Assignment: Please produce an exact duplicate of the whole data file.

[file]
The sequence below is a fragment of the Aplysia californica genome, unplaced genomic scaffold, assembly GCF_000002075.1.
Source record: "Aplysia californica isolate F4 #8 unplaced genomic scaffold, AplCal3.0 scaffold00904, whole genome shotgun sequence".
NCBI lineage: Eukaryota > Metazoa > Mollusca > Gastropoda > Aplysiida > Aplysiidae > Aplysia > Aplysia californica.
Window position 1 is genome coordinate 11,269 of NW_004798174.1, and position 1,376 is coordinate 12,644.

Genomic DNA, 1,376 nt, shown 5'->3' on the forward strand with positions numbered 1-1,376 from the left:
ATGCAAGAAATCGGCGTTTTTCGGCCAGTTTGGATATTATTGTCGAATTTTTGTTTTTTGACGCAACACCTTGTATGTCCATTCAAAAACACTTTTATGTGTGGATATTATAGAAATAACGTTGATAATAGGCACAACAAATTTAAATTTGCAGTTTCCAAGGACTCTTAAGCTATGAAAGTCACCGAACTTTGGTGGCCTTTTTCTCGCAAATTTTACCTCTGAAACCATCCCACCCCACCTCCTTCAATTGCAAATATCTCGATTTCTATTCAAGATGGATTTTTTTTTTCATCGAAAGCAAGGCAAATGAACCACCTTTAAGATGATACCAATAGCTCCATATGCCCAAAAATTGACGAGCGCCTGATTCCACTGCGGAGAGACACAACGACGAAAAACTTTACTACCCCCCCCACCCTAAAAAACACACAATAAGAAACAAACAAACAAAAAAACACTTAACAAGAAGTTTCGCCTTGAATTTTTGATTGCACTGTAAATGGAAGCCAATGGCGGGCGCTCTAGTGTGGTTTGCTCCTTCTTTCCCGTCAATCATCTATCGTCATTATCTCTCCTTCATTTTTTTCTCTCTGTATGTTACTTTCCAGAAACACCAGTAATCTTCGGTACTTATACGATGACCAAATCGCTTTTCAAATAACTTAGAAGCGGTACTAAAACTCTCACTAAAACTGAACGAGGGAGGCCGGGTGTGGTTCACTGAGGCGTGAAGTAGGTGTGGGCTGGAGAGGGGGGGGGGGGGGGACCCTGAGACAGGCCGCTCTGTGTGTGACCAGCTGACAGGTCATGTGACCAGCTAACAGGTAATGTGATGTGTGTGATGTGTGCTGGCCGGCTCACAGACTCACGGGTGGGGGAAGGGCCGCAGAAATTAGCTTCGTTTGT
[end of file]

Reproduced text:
The sequence below is a fragment of the Aplysia californica genome, unplaced genomic scaffold, assembly GCF_000002075.1.
Source record: "Aplysia californica isolate F4 #8 unplaced genomic scaffold, AplCal3.0 scaffold00904, whole genome shotgun sequence".
NCBI lineage: Eukaryota > Metazoa > Mollusca > Gastropoda > Aplysiida > Aplysiidae > Aplysia > Aplysia californica.
Window position 1 is genome coordinate 11,269 of NW_004798174.1, and position 1,376 is coordinate 12,644.

Genomic DNA, 1,376 nt, shown 5'->3' on the forward strand with positions numbered 1-1,376 from the left:
ATGCAAGAAATCGGCGTTTTTCGGCCAGTTTGGATATTATTGTCGAATTTTTGTTTTTTGACGCAACACCTTGTATGTCCATTCAAAAACACTTTTATGTGTGGATATTATAGAAATAACGTTGATAATAGGCACAACAAATTTAAATTTGCAGTTTCCAAGGACTCTTAAGCTATGAAAGTCACCGAACTTTGGTGGCCTTTTTCTCGCAAATTTTACCTCTGAAACCATCCCACCCCACCTCCTTCAATTGCAAATATCTCGATTTCTATTCAAGATGGATTTTTTTTTTCATCGAAAGCAAGGCAAATGAACCACCTTTAAGATGATACCAATAGCTCCATATGCCCAAAAATTGACGAGCGCCTGATTCCACTGCGGAGAGACACAACGACGAAAAACTTTACTACCCCCCCCACCCTAAAAAACACACAATAAGAAACAAACAAACAAAAAAACACTTAACAAGAAGTTTCGCCTTGAATTTTTGATTGCACTGTAAATGGAAGCCAATGGCGGGCGCTCTAGTGTGGTTTGCTCCTTCTTTCCCGTCAATCATCTATCGTCATTATCTCTCCTTCATTTTTTTCTCTCTGTATGTTACTTTCCAGAAACACCAGTAATCTTCGGTACTTATACGATGACCAAATCGCTTTTCAAATAACTTAGAAGCGGTACTAAAACTCTCACTAAAACTGAACGAGGGAGGCCGGGTGTGGTTCACTGAGGCGTGAAGTAGGTGTGGGCTGGAGAGGGGGGGGGGGGGGGACCCTGAGACAGGCCGCTCTGTGTGTGACCAGCTGACAGGTCATGTGACCAGCTAACAGGTAATGTGATGTGTGTGATGTGTGCTGGCCGGCTCACAGACTCACGGGTGGGGGAAGGGCCGCAGAAATTAGCTTCGTTTGT